Possibly written in 1886 by a black janitor, Gussie Davis. Lead Belly's version recorded by John & Alan Lomax in the State Prison Farm of Angola, LA as Irene Part 1 & 2. Lead Belly was the first important catch of these Library of Congress field recorders, Irene their first major classic. Lead Belly learned it as a child from an uncle in 1909. That uncle, Bob Ledbetter, cut an Irene in 1940 for the same L.o.C. His wife Sylvie is the one Lead Belly sings about in Bring A Little Water, Sylvie (see there). In an interviev following the 1940 recording, Uncle Bob Ledbetter clears out he heard Irene from his brother, who brought it from up west. Huddie learned it from us. It's an urban legend the Lomax recordings influenced Lead Belly's immediate release. He wasn't freed until 1934 (for good behaviour).
Woody Guthrie [as Roll On Columbia and in '42 as Ramblin' Round]
Lead Belly & Sonny Terry [his first released version (on Asch), recorded that same year in New York]
Weavers [as Goodnight Irene with slightly altered lyrics Pete Seeger found in a Scottish songbook; millionseller US; royalties Alan Lomax obtained on behalf of his father were all reinvested in folk research in general and in his fieldtrips through Europe in particular; however, the fact father and son Lomax systematically took credits on folk field recordings they made, was and still is controversial; Bart Bull (Michelle Shocked's ex) found out there's no less than 890 compositions crediting Alan Lomax in the BMI files, 694 compositions crediting John A. Lomax; then there's ASCAP and probably some international collection societies too; in 1971, Gerry Sharp (Topic Records) along with A.L. Lloyd tried to obstruct genuine folk field recording (words and music) to be subject for copyright control, unless fees or a substantial portion thereof should go into a fund for research and such; it was outvoted]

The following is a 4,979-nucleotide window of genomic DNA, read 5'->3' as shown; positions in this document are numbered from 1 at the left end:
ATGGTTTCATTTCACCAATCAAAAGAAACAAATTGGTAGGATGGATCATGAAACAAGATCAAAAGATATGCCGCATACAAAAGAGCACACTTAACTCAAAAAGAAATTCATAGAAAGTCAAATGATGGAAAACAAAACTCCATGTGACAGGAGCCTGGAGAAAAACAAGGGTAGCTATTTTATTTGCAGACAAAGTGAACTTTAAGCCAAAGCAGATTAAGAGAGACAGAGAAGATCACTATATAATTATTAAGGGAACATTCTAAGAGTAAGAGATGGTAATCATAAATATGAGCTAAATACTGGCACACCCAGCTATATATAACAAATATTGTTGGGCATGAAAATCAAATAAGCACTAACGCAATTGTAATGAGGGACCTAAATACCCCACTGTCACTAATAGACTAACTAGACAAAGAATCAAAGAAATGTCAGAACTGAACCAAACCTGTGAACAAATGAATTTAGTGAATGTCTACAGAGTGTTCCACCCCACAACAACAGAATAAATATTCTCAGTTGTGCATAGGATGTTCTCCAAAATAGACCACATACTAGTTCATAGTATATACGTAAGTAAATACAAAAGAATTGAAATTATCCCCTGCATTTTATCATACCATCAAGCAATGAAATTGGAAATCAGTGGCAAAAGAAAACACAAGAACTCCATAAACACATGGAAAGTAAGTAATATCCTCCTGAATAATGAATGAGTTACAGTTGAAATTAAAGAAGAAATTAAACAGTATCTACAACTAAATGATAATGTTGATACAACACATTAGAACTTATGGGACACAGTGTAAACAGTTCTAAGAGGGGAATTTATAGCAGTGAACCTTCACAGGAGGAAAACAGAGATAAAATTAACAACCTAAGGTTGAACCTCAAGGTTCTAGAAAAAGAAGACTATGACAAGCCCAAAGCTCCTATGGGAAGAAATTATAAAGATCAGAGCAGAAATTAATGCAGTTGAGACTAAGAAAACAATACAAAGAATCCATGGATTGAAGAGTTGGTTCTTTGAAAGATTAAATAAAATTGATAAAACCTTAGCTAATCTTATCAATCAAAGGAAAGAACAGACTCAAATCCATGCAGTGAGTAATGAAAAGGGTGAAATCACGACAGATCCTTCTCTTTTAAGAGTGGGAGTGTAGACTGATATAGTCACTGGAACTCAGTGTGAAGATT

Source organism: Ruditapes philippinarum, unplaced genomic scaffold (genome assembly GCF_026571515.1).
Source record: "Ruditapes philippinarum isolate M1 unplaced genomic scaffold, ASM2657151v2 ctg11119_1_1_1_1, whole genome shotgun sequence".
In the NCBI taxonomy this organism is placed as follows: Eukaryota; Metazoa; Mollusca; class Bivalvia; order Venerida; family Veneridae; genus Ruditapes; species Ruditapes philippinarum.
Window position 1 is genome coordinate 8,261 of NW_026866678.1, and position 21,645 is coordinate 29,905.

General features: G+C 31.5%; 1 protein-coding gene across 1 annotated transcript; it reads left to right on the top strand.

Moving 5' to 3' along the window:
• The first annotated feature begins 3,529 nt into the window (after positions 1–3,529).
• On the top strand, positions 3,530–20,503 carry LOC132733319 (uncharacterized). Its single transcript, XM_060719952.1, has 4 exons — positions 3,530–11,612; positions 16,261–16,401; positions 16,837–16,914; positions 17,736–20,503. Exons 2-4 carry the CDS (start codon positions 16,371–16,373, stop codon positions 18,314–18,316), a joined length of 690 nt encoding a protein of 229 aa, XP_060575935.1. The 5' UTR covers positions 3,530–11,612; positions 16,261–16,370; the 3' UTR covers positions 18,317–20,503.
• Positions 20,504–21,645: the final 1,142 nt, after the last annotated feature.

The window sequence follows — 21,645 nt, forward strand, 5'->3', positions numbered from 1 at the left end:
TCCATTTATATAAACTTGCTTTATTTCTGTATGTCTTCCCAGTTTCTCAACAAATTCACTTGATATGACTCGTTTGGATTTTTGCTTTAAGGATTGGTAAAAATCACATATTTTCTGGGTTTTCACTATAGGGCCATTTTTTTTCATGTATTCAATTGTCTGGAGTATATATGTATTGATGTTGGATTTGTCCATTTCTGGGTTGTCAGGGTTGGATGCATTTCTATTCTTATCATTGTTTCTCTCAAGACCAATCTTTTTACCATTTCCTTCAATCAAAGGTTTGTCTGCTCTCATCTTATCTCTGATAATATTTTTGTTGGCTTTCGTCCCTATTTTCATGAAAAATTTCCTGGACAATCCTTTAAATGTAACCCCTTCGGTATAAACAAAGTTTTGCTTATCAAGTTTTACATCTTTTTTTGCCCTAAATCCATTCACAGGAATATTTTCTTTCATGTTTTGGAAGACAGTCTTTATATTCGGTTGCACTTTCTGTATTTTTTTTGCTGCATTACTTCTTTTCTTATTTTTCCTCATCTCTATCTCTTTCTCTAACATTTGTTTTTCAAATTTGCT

Ernest Tubb & Red Foley [idem, n°1 C&W]
Frank Sinatra [idem]
Eddy Arnold [idem]
Weavers with Gordon Jenkins [n°1 US; the year after Lead Belly passed away]
Little Richard [with Jimi Hendrix in his band]
Originals [with Joe Stubbs]
Willie Nelson & Tom Petty [on Will The Circle Be Unbroken III]
Eric Clapton [all as Goodnight, Irene (or Irene, Goodnight)]
Forget about Goodnight Irene's presumed Tin Pan Alley- and minstrel show past. I once heard a live version at Joe Lee's pub in Tullamore (Co. Offaly, Ireland) sounding perfectly identical to any other Irish traditional they sing over there. Irish/Scottish roots are not excluded (see the Weavers' cover).